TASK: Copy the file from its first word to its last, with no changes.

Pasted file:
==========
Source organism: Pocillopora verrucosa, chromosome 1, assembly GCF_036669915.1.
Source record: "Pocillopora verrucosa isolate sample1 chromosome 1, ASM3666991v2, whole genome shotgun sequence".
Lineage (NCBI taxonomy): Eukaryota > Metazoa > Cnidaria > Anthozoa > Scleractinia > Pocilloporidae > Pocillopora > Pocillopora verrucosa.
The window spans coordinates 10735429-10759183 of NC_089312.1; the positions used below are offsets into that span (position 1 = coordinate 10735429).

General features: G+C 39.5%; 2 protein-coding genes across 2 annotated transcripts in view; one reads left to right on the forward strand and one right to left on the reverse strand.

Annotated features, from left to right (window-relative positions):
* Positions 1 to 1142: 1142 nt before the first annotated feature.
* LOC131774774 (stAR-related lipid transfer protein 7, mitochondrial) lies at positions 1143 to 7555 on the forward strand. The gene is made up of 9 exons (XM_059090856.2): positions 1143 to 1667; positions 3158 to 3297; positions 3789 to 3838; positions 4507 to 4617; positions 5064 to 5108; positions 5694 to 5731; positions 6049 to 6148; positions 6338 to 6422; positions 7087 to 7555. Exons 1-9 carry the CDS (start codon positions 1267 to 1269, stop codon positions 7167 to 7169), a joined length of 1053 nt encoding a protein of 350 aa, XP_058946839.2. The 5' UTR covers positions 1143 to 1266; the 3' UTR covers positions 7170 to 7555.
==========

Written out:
Source organism: Pocillopora verrucosa, chromosome 1, assembly GCF_036669915.1.
Source record: "Pocillopora verrucosa isolate sample1 chromosome 1, ASM3666991v2, whole genome shotgun sequence".
Lineage (NCBI taxonomy): Eukaryota > Metazoa > Cnidaria > Anthozoa > Scleractinia > Pocilloporidae > Pocillopora > Pocillopora verrucosa.
The window spans coordinates 10735429-10759183 of NC_089312.1; the positions used below are offsets into that span (position 1 = coordinate 10735429).

General features: G+C 39.5%; 2 protein-coding genes across 2 annotated transcripts in view; one reads left to right on the forward strand and one right to left on the reverse strand.

Annotated features, from left to right (window-relative positions):
* Positions 1 to 1142: 1142 nt before the first annotated feature.
* LOC131774774 (stAR-related lipid transfer protein 7, mitochondrial) lies at positions 1143 to 7555 on the forward strand. The gene is made up of 9 exons (XM_059090856.2): positions 1143 to 1667; positions 3158 to 3297; positions 3789 to 3838; positions 4507 to 4617; positions 5064 to 5108; positions 5694 to 5731; positions 6049 to 6148; positions 6338 to 6422; positions 7087 to 7555. Exons 1-9 carry the CDS (start codon positions 1267 to 1269, stop codon positions 7167 to 7169), a joined length of 1053 nt encoding a protein of 350 aa, XP_058946839.2. The 5' UTR covers positions 1143 to 1266; the 3' UTR covers positions 7170 to 7555.